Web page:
In late April and early May of 2012, the Norwegian government and the National Farmers Union were negotiating about governmental support for agriculture. The National Farmers Union asked for 2.2 billion kroner in subsidies and other support to farmers, but when the government offered only 900 million kroner ($152 million USD) the union cut off the negotiations completely—the first time the union had done so since the year 2000. The union argued that the proposed government subsidies would have widened the wage gap between farmers and other sectors of the economy.
In the latter part of the nineteenth century Norway was marginal in Europe, a part of the Swedish kingdom, with a scarcity of resources, little industrial development, and massive poverty. Although the country had parliamentary forms, it was ruled by the owning class; the Norwegian army was used to suppress strikes.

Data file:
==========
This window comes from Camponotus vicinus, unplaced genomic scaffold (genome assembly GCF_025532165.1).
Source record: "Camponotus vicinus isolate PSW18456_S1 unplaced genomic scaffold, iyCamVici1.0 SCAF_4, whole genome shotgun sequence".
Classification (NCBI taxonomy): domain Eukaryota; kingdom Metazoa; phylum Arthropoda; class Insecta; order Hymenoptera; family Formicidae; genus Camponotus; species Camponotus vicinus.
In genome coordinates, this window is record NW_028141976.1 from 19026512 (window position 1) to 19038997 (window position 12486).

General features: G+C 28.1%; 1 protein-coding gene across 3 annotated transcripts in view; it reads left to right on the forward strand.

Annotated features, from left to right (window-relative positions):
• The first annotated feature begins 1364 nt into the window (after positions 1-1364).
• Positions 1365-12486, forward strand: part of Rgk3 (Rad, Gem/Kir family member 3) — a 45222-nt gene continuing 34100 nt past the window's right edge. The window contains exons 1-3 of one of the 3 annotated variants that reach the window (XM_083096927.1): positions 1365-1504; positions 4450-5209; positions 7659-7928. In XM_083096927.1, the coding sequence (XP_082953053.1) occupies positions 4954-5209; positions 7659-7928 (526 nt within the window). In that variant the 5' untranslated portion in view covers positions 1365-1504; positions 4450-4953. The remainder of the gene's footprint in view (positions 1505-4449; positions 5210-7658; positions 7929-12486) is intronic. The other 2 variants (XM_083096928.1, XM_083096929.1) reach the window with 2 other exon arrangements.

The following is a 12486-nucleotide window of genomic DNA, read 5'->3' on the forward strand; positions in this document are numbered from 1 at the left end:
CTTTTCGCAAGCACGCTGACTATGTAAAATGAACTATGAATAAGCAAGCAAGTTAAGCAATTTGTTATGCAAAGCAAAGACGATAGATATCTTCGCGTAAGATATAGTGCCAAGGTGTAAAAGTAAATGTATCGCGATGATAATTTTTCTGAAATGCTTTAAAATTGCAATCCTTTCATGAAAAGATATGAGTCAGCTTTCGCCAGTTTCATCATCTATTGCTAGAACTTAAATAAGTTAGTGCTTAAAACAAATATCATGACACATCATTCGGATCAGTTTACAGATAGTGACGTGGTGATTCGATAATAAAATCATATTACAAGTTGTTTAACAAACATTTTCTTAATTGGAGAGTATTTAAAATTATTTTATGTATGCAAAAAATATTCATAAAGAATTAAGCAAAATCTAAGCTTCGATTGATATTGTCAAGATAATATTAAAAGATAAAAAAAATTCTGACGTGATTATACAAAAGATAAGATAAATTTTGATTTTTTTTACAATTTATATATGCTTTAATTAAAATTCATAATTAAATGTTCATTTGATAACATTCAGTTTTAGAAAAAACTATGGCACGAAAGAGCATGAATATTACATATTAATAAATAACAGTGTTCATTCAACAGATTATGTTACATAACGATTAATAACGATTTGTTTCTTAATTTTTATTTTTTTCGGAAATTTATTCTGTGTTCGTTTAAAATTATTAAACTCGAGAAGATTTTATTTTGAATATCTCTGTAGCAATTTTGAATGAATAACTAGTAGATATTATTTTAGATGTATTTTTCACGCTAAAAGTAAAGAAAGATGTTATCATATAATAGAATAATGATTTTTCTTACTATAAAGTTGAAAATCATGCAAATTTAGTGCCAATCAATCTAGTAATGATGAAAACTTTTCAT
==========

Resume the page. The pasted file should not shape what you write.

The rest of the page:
Following a rapid price increase and in turn wage increases (thanks to Union pressures), after the first half of 1920 prices in Norway began to rapidly fall. From 1919-1920, the cost of living rose by 16 percent, and in the subsequent period dropped 8 percent. Following the war, imports rose quickly and amounted to a surplus, marking the beginning of a turbulent global economy throughout the 1920s. Bankruptcies began to increase among businesses, feeling pressured by wage agreements and high interest rates.